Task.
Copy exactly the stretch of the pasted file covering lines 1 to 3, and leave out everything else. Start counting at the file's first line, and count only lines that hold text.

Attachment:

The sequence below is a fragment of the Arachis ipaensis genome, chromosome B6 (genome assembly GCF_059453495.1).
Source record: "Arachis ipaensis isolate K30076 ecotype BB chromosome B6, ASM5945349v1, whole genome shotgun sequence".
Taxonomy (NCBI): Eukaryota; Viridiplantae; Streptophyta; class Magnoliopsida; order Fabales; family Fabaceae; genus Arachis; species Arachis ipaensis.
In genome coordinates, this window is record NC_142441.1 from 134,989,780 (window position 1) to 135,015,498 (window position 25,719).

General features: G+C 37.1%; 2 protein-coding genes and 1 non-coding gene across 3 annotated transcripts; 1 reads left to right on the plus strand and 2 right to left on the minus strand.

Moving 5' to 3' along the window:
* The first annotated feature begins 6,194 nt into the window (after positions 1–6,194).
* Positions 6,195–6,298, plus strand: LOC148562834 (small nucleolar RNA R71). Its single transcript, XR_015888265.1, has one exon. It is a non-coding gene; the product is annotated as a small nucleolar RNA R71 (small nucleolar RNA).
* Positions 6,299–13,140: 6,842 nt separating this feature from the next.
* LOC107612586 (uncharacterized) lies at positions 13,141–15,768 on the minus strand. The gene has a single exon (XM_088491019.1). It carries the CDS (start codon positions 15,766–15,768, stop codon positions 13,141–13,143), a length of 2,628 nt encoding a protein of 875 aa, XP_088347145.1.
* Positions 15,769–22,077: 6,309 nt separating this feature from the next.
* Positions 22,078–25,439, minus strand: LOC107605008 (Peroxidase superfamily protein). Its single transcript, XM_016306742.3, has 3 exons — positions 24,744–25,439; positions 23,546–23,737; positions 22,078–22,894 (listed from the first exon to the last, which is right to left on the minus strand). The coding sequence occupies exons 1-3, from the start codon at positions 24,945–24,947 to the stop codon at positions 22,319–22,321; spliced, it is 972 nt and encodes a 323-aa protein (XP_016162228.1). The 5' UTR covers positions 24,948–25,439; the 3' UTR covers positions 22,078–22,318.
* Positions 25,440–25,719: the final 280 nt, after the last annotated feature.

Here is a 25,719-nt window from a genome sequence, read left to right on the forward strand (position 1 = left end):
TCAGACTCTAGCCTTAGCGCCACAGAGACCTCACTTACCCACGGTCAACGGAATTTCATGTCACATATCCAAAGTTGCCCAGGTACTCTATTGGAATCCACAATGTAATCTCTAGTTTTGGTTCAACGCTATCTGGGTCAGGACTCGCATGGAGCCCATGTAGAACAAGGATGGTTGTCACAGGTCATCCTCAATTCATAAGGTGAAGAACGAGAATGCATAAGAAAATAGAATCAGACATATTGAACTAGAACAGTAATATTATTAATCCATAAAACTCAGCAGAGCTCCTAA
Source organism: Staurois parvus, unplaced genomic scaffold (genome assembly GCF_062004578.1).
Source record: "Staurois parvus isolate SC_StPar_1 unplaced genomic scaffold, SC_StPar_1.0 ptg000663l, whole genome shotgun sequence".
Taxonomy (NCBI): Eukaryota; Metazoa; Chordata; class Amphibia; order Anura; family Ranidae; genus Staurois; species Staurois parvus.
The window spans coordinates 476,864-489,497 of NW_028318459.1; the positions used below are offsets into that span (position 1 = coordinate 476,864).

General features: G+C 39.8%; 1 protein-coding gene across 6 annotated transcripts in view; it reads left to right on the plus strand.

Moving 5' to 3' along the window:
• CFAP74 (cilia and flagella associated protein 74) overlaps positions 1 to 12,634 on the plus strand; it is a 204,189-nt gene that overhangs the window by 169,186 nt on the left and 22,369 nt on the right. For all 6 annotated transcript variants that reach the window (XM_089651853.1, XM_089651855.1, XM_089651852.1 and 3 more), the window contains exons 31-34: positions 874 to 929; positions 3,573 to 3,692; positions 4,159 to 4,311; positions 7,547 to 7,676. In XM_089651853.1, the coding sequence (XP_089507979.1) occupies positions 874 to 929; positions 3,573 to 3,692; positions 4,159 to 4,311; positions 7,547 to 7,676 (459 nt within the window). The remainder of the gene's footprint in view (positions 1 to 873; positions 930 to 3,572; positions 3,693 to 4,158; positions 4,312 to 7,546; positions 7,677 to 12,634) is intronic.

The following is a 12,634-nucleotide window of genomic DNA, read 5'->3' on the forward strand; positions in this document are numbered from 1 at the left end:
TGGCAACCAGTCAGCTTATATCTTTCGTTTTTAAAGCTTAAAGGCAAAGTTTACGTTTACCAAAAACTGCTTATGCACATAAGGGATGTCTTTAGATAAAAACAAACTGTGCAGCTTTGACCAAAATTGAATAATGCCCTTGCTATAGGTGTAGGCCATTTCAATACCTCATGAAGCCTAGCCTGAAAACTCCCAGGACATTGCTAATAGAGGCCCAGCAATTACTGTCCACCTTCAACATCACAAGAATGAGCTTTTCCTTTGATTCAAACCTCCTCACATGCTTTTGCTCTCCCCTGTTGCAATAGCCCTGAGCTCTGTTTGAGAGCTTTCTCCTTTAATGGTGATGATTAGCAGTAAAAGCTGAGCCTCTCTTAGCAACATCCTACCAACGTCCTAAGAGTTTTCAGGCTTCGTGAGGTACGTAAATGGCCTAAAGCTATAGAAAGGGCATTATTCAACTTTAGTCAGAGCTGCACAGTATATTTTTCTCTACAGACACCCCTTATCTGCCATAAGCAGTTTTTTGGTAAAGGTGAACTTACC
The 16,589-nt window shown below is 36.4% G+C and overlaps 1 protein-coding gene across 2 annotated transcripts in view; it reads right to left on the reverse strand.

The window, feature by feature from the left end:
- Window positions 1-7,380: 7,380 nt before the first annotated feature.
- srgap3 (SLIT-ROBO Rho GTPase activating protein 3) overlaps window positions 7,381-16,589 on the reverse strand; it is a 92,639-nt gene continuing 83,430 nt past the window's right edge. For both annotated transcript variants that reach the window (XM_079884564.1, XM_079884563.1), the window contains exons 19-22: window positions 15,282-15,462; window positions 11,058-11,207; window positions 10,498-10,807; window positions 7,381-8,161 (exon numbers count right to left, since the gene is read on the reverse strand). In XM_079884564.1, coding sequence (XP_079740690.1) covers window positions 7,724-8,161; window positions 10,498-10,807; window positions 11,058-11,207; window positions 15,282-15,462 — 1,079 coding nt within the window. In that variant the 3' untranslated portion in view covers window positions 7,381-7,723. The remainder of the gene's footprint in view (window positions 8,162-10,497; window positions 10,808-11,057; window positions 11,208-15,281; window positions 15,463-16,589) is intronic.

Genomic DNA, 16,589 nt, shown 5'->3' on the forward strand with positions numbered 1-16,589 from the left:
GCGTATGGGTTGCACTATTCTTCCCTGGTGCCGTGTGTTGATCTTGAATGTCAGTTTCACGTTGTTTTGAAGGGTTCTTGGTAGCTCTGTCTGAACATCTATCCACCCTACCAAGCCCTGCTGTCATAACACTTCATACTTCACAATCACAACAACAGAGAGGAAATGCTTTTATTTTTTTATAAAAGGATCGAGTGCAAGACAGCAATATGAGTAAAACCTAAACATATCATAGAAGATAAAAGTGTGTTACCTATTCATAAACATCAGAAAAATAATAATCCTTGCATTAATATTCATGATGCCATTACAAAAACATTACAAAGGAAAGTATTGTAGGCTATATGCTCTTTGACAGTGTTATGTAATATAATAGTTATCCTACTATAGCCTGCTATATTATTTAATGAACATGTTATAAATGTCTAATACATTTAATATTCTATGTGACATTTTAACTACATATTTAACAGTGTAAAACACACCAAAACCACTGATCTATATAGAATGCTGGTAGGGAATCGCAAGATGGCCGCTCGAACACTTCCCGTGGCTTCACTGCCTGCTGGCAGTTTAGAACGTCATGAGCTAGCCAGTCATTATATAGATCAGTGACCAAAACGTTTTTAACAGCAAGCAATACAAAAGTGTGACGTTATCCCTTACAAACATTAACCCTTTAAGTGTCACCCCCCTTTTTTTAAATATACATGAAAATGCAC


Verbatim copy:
The sequence below is a fragment of the Arachis ipaensis genome, chromosome B6 (genome assembly GCF_059453495.1).
Source record: "Arachis ipaensis isolate K30076 ecotype BB chromosome B6, ASM5945349v1, whole genome shotgun sequence".
Taxonomy (NCBI): Eukaryota; Viridiplantae; Streptophyta; class Magnoliopsida; order Fabales; family Fabaceae; genus Arachis; species Arachis ipaensis.